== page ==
Two albums and a live trio in less than two years - Ash Walker isn’t doing things by halves
For an artist who only emerged with his first remix in 2015, London-based rootsical deepsmith Ash Walker has made a series of remarkable bold and prolific moves - releasing 10 singles and two albums in the space of less than two years, as well as putting together his own live trio, all. By anyone’s measure, it’s impressive.
Especially when you consider the quality and immersive allure at play. Multi-instrumentalist Ash cooks up a mystic meze where layers of flavours fuse and notes of dub, reggae, jazz, trip-hop, soul and blues blend and complement each other. Often with the gentle sorcery of his own self-made dub siren and an old Melos echo chamber, and always with the science of his previous career of studio work recording, producing and engineering for others.
You see, while he may have emerged as a solo artist only recently, Ash’s fusions have been building up internally for years. Decades, even. Brought up in a strong musical community, surrounded by soundsystem culture, Ash’s smouldering, cosmic brew has been simmering all his life. Right now - as he releases a vinyl deluxe version of his last album Echo Chamber and prepares for a summer of live gigs with his new trio, including an appearance at London’s Jazz Café - that brew is bubbling over.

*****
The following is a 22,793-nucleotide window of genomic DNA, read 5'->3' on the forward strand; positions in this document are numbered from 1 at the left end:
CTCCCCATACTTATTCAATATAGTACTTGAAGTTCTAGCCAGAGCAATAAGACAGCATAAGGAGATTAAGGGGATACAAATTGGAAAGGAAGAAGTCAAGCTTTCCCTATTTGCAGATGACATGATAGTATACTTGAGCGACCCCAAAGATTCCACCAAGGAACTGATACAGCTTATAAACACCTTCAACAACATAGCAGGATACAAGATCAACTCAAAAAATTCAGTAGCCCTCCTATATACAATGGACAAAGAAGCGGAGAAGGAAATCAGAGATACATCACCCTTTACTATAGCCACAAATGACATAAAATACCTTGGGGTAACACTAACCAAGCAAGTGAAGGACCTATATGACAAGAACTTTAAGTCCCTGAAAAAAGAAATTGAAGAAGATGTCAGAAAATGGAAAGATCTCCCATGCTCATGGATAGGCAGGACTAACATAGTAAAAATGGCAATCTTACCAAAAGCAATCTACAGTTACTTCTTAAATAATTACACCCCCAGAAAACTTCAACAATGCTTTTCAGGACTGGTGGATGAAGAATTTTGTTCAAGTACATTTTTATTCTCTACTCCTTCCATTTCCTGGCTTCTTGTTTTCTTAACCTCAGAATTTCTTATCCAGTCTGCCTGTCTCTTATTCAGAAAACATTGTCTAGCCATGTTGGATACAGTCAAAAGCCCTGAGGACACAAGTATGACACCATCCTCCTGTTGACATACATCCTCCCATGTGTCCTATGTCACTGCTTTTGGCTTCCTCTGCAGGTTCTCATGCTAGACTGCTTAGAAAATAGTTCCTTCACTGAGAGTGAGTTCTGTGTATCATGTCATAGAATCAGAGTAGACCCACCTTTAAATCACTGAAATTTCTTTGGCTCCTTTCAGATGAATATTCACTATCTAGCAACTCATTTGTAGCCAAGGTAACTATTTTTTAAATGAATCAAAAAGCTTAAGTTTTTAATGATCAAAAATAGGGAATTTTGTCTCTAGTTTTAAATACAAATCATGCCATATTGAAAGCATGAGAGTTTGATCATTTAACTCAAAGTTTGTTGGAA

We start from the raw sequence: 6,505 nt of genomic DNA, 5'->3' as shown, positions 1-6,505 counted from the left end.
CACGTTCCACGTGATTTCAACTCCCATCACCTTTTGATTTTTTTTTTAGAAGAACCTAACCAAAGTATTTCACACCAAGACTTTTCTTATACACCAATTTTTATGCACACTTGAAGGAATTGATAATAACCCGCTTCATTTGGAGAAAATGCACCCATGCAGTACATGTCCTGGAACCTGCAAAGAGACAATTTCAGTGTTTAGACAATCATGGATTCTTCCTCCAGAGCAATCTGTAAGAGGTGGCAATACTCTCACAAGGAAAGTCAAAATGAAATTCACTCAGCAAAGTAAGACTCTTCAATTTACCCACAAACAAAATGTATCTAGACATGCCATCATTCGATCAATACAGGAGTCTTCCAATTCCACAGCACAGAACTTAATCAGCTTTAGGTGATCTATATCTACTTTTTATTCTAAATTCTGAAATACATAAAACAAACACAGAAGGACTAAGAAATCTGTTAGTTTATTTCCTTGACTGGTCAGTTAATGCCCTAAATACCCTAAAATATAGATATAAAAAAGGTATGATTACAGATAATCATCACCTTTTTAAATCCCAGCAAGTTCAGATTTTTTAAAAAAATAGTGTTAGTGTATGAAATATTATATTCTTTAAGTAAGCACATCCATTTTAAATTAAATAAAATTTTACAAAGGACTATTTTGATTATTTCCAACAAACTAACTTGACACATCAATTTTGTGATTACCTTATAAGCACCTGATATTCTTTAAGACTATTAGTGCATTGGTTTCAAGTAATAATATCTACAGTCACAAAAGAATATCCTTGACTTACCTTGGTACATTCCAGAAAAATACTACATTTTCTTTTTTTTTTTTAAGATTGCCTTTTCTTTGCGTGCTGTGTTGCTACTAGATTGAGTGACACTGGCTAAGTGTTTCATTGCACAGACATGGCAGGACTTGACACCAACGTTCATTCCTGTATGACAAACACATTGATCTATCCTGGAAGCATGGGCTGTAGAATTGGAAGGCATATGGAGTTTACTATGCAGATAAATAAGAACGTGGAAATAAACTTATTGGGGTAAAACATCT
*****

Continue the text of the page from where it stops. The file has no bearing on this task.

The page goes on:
So much so, that he’s already working on his third album. Even after two years of consistent output, there’s no sign of Ash slowing down. The way he describes his process and attitude, he’s only warming up. But we’re getting way ahead ourselves here. To catch Ash’s story in any level of detail, we need to track back a little…
Let’s start with the most dominant cornerstone in your music: roots...
"It’s all in my own personal roots... being around The Specials and friends of the family who run Saxon Sound growing up had a big effect on me. The Tubbys, the Jammys, the Bunny Lees. People who sculpted that early Caribbean sound where technology started to take over. That late 70s synchronicity of electronic techniques and studio tools, organic instrumentation and warm analogue sound really captivates and inspires me."